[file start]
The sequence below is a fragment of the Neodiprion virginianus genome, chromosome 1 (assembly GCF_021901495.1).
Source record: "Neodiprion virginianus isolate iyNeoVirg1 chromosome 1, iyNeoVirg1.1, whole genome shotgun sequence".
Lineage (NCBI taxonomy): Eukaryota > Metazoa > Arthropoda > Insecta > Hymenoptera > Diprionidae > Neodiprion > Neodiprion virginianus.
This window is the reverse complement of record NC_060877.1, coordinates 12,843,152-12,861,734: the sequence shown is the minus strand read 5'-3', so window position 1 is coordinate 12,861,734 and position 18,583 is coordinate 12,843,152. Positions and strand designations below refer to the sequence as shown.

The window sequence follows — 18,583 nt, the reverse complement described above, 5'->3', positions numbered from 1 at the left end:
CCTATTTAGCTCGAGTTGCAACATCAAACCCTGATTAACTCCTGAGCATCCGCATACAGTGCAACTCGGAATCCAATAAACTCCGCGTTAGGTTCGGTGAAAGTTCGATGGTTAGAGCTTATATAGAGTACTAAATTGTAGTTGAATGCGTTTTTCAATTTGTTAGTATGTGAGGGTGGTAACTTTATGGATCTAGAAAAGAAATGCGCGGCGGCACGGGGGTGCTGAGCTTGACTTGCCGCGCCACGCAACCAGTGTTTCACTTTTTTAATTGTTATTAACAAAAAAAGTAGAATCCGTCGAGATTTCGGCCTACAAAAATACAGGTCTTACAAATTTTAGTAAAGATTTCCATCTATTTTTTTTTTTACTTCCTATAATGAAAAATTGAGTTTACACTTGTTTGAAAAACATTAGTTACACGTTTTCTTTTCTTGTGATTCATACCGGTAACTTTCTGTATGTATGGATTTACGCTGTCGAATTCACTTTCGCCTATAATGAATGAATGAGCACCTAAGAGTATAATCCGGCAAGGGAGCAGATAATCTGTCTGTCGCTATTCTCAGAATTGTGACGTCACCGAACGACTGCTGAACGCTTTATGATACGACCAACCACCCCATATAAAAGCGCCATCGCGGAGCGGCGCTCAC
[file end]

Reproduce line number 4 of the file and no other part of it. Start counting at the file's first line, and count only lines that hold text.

This window is the reverse complement of record NC_060877.1, coordinates 12,843,152-12,861,734: the sequence shown is the minus strand read 5'-3', so window position 1 is coordinate 12,861,734 and position 18,583 is coordinate 12,843,152. Positions and strand designations below refer to the sequence as shown.